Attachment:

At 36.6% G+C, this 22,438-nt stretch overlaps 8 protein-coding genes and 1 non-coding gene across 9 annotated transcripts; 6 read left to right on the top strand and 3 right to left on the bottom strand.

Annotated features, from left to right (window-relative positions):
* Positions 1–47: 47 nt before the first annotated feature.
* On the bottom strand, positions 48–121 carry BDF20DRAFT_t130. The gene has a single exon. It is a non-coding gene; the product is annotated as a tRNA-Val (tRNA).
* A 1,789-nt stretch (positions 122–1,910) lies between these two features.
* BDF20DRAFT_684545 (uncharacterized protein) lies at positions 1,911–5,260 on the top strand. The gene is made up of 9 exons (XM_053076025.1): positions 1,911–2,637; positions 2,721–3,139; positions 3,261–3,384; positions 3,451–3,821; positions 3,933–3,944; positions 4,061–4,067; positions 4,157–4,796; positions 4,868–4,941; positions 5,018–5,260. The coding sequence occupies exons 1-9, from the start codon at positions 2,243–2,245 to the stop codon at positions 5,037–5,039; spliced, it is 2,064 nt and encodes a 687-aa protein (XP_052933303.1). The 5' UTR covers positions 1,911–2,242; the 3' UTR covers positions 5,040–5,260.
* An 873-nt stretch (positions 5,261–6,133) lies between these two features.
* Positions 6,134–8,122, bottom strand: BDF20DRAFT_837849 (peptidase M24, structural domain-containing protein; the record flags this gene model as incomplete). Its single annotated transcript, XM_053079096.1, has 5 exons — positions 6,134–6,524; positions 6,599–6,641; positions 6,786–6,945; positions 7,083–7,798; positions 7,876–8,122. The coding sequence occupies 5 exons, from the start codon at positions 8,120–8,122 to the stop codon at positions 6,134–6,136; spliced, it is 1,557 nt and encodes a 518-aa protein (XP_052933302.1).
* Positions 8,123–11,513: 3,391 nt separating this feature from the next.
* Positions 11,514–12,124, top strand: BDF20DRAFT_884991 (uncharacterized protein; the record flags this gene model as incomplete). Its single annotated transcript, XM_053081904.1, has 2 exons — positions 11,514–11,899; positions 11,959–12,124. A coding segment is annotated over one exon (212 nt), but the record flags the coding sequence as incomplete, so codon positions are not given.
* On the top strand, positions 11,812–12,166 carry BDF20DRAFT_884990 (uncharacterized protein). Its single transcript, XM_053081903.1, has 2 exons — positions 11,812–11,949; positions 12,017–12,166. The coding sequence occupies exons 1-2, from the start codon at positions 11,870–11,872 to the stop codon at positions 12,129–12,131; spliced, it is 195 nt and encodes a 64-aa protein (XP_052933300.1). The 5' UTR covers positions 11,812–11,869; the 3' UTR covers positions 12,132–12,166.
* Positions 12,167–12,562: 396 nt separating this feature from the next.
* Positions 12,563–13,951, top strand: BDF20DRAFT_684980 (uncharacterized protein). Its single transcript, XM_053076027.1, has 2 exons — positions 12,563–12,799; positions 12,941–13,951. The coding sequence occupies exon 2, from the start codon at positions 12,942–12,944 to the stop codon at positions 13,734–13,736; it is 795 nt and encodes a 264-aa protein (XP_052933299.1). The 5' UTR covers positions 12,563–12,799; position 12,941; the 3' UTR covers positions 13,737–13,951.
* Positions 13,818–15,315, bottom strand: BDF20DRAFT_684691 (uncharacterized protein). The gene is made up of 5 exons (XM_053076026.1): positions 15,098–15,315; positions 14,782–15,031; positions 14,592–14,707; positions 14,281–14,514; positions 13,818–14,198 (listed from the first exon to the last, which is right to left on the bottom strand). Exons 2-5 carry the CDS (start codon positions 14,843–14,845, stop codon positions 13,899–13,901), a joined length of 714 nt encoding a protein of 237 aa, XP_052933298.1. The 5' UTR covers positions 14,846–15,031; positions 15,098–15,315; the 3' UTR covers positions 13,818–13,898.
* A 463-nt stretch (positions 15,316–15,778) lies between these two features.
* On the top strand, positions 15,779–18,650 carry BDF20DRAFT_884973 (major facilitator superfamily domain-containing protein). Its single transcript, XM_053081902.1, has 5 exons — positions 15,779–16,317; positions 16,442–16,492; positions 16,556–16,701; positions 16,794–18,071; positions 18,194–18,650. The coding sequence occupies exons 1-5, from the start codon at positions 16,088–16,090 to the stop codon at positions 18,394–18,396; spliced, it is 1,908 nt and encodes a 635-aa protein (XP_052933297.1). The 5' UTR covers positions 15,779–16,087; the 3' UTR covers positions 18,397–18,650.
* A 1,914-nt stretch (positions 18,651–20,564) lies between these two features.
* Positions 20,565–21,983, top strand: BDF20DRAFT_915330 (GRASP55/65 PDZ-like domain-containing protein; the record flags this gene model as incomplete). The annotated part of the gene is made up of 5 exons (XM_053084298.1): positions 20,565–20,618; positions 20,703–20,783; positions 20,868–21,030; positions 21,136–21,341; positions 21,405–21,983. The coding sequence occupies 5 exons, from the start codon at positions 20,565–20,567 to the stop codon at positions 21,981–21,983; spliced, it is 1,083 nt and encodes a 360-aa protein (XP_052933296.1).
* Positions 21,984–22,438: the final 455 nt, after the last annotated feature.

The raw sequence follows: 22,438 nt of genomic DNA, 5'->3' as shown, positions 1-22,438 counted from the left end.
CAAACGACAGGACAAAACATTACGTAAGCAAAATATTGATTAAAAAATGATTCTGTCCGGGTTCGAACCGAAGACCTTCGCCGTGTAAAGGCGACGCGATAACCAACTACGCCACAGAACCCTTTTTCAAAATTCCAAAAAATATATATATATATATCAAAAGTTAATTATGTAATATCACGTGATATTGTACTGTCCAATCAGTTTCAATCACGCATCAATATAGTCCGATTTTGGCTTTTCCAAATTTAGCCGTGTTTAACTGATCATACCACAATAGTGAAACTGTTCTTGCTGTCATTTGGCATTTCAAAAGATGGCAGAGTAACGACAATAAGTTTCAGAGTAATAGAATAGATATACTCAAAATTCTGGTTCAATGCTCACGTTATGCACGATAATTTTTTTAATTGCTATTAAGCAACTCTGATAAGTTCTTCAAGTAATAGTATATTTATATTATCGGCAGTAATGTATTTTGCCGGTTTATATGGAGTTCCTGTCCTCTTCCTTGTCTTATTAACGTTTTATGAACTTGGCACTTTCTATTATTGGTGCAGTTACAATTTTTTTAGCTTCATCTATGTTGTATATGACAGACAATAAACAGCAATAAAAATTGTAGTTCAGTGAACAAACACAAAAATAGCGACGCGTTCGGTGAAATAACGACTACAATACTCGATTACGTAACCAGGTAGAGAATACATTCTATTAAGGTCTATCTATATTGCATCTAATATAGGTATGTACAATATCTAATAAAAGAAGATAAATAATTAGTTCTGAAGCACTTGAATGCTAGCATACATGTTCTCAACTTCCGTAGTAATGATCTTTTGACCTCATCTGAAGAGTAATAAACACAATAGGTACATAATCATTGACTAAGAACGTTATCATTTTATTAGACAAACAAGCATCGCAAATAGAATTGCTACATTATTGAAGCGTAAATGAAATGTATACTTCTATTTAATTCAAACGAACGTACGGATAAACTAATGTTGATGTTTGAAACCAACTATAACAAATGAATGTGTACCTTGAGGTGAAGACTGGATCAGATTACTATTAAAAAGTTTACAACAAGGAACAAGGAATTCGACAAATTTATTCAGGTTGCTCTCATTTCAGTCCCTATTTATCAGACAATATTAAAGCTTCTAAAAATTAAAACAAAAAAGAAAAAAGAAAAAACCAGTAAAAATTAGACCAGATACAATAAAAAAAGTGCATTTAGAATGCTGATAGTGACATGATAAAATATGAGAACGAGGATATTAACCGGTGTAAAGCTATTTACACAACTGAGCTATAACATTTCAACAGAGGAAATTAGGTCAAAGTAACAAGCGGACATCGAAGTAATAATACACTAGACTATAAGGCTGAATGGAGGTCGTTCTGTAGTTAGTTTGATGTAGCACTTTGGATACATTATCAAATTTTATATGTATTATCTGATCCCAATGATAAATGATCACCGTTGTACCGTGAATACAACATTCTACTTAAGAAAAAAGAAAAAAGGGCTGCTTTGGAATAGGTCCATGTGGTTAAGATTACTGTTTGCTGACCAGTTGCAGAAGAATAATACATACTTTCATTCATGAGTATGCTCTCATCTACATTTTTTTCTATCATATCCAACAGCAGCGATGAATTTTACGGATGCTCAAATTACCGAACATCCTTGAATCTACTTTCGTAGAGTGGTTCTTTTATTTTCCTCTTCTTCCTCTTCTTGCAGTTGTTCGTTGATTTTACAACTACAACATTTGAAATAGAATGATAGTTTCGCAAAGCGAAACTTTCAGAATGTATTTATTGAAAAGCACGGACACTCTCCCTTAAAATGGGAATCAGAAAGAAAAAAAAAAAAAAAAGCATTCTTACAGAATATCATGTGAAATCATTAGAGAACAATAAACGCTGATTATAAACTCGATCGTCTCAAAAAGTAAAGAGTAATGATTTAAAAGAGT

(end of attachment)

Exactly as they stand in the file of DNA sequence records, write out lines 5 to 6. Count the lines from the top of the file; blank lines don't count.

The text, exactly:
* A 1,789-nt stretch (positions 122–1,910) lies between these two features.
* BDF20DRAFT_684545 (uncharacterized protein) lies at positions 1,911–5,260 on the top strand. The gene is made up of 9 exons (XM_053076025.1): positions 1,911–2,637; positions 2,721–3,139; positions 3,261–3,384; positions 3,451–3,821; positions 3,933–3,944; positions 4,061–4,067; positions 4,157–4,796; positions 4,868–4,941; positions 5,018–5,260. The coding sequence occupies exons 1-9, from the start codon at positions 2,243–2,245 to the stop codon at positions 5,037–5,039; spliced, it is 2,064 nt and encodes a 687-aa protein (XP_052933303.1). The 5' UTR covers positions 1,911–2,242; the 3' UTR covers positions 5,040–5,260.